KYIV (Reuters) -- Ukrainian Prime Minister Yulia Tymoshenko raised the temperature ahead of a January 17 election for president, warning her main rival she would challenge the result through the courts if she suspected the poll had been rigged.
Tymoshenko also sought to spring a trap for former Prime Minister Viktor Yanukovych by inviting him to take part in a live television debate ahead of the poll.
But the Yanukovych camp, mindful of his often stumbling public performances, declined.
Tymoshenko, who led tens of thousands in mass protests in 2004 against electoral fraud, focused her attack on Yanukovych and his wealthy backers, whom she described as an "oligarchic plague of locusts."
Yanukovych, who will likely face Tymoshenko in a runoff second-round poll on February 7, was the main loser in the 2004 Orange Revolution that brought President Viktor Yushchenko to power. After weeks of protests, a court ruled that a second round of voting had been rigged and ordered an unprecedented third round.
"If fraudulence is revealed, if we are unable to defend an honest result and prove that there was falsification, then we will resort to the courts," Tymoshenko told Channel 5 TV on January 10.
"We will protect the country from a second coming of this oligarchic plague of locusts because they can eat up everything, but we must defend the country," she said.
Yanukovych, who represents the business interests of several big industrialists in the east of the country, has the backing of metals-to-banking billionaire Rinat Akhmetov and others in his second bid for the post of president.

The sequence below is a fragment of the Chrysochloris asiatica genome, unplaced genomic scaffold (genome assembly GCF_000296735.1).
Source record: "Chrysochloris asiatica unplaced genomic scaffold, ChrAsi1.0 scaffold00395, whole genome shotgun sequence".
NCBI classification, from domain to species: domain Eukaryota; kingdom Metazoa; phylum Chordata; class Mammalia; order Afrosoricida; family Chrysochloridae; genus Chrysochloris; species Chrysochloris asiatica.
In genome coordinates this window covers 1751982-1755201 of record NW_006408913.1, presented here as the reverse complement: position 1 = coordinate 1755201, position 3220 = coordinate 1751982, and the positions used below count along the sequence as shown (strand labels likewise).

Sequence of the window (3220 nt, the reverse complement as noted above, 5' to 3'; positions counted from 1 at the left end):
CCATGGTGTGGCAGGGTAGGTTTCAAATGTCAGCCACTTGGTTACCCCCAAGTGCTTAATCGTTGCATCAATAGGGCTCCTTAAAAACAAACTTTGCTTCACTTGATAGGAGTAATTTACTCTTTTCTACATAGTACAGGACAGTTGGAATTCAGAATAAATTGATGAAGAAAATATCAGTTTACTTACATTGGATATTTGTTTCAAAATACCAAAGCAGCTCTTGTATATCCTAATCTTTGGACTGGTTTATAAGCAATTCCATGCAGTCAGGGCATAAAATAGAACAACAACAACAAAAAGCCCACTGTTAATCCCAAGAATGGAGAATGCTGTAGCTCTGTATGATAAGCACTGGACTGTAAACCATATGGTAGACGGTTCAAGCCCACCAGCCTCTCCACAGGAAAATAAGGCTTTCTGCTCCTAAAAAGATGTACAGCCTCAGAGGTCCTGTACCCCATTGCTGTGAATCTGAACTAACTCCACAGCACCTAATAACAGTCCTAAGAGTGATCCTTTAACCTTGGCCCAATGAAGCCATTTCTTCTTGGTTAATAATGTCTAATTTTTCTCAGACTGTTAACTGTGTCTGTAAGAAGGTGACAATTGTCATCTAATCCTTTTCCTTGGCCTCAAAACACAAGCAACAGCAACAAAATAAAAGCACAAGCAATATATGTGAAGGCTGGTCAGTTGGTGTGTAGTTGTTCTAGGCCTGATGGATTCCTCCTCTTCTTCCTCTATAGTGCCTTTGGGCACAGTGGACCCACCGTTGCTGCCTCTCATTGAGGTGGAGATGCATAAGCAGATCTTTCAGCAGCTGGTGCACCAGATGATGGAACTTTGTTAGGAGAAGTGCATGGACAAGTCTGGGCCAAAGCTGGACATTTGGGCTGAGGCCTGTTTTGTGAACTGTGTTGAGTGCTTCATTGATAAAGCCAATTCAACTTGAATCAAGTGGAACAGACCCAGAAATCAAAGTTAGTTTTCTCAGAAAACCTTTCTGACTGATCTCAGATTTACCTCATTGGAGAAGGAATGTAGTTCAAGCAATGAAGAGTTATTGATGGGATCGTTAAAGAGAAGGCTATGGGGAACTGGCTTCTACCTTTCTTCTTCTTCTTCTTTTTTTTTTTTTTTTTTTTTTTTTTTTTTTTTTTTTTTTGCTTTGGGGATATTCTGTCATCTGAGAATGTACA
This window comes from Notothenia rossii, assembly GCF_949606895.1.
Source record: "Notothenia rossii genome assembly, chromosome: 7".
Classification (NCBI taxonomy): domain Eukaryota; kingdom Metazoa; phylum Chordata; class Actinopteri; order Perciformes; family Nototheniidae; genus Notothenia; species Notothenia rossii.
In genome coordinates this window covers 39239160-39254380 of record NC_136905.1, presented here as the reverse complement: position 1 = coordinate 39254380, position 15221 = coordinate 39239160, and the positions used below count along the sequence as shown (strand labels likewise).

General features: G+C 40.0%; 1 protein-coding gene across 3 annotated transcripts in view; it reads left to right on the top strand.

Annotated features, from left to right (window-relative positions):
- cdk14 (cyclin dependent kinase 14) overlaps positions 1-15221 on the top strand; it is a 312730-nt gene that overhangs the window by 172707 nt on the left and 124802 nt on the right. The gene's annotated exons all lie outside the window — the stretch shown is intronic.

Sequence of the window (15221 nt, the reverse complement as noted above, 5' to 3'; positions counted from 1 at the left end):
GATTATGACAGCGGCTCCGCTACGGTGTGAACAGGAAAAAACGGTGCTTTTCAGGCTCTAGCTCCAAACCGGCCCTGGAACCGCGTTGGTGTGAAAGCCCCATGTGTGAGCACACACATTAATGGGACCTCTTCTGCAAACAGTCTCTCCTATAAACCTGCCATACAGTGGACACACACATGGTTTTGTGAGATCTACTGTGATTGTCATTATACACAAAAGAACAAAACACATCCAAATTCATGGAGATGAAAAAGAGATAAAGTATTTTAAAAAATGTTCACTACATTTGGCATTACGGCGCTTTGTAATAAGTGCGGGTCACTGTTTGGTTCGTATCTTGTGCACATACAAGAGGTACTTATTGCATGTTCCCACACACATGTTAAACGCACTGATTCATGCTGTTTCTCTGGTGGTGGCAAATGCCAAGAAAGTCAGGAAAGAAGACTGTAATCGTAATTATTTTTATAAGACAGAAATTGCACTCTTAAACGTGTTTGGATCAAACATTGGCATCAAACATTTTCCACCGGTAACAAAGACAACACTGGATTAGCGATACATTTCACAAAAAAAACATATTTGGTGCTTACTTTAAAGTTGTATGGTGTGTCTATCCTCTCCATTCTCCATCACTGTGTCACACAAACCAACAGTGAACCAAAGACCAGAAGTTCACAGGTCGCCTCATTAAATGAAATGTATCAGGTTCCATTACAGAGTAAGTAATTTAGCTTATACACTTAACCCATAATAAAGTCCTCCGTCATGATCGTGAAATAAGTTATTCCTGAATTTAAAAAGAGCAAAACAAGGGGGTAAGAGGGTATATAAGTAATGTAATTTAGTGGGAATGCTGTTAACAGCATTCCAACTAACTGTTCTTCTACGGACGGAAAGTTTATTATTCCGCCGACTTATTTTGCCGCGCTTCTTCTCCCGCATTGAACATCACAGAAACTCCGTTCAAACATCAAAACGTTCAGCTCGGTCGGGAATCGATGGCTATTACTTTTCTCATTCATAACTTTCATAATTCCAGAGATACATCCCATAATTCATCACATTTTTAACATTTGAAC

Yanukovych had Moscow's backing for his bid for the presidency in 2004 and was tagged a pro-Moscow stooge after the Kremlin rushed to congratulate him prematurely on his election victory.
This time around, Moscow has gone out of its way to say it is not getting involved in Ukraine's election. The signs are that Moscow would prefer to do business with Tymoshenko, though Russian Prime Minister Vladimir Putin has denied Moscow is taking sides.
Issuing the challenge for an "open and honest debate" on television before the poll, Tymoshenko, herself a slick public performer, said, "Since he says he would be a strong president, I want him to show that at least he is not a coward and agree to a debate".
But Yanukovych, who often stumbles in his delivery and is prone to glaring errors of fact, side-stepped the trap.
Yanukovych was ready to compete with Tymoshenko "by good deeds and not beautiful words," Anna Herman, his close ally in the Party of Regions, told Interfax-Ukraine news agency.
"If there was a world championship for beautiful unfulfilled promises then Yulia Tymoshenko would be without a challenger," Herman said. "Viktor Yanukovych does not wish to compete with her in a contest of beautiful lies...," she said.